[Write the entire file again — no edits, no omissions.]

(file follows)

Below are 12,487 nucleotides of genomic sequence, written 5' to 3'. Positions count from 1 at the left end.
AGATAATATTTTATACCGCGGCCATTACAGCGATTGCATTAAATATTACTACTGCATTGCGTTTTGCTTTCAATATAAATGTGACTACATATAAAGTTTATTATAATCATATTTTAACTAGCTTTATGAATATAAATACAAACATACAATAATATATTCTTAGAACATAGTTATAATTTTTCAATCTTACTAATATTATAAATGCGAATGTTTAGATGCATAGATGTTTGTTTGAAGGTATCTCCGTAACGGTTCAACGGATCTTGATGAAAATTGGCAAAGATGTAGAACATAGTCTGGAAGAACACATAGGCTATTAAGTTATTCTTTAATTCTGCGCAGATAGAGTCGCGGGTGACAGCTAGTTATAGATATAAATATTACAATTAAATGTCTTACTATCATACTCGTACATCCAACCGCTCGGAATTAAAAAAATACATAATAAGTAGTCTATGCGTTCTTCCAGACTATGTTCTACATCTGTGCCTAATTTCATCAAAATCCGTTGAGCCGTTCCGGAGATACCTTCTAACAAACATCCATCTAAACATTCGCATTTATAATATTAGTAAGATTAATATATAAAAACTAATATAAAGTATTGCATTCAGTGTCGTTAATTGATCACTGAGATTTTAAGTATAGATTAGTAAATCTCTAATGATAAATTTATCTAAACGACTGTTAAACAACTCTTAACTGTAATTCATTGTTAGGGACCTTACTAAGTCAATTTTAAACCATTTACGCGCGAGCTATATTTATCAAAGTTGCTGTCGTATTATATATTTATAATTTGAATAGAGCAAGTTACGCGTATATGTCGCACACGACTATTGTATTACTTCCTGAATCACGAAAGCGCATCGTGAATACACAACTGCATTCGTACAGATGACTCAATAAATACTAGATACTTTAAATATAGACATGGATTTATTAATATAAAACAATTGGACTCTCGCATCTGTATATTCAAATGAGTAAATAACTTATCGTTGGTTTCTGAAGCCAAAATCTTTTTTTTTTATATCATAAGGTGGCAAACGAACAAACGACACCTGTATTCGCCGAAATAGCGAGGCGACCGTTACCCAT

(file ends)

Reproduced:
Below are 12,487 nucleotides of genomic sequence, written 5' to 3'. Positions count from 1 at the left end.
AGATAATATTTTATACCGCGGCCATTACAGCGATTGCATTAAATATTACTACTGCATTGCGTTTTGCTTTCAATATAAATGTGACTACATATAAAGTTTATTATAATCATATTTTAACTAGCTTTATGAATATAAATACAAACATACAATAATATATTCTTAGAACATAGTTATAATTTTTCAATCTTACTAATATTATAAATGCGAATGTTTAGATGCATAGATGTTTGTTTGAAGGTATCTCCGTAACGGTTCAACGGATCTTGATGAAAATTGGCAAAGATGTAGAACATAGTCTGGAAGAACACATAGGCTATTAAGTTATTCTTTAATTCTGCGCAGATAGAGTCGCGGGTGACAGCTAGTTATAGATATAAATATTACAATTAAATGTCTTACTATCATACTCGTACATCCAACCGCTCGGAATTAAAAAAATACATAATAAGTAGTCTATGCGTTCTTCCAGACTATGTTCTACATCTGTGCCTAATTTCATCAAAATCCGTTGAGCCGTTCCGGAGATACCTTCTAACAAACATCCATCTAAACATTCGCATTTATAATATTAGTAAGATTAATATATAAAAACTAATATAAAGTATTGCATTCAGTGTCGTTAATTGATCACTGAGATTTTAAGTATAGATTAGTAAATCTCTAATGATAAATTTATCTAAACGACTGTTAAACAACTCTTAACTGTAATTCATTGTTAGGGACCTTACTAAGTCAATTTTAAACCATTTACGCGCGAGCTATATTTATCAAAGTTGCTGTCGTATTATATATTTATAATTTGAATAGAGCAAGTTACGCGTATATGTCGCACACGACTATTGTATTACTTCCTGAATCACGAAAGCGCATCGTGAATACACAACTGCATTCGTACAGATGACTCAATAAATACTAGATACTTTAAATATAGACATGGATTTATTAATATAAAACAATTGGACTCTCGCATCTGTATATTCAAATGAGTAAATAACTTATCGTTGGTTTCTGAAGCCAAAATCTTTTTTTTTTATATCATAAGGTGGCAAACGAACAAACGACACCTGTATTCGCCGAAATAGCGAGGCGACCGTTACCCAT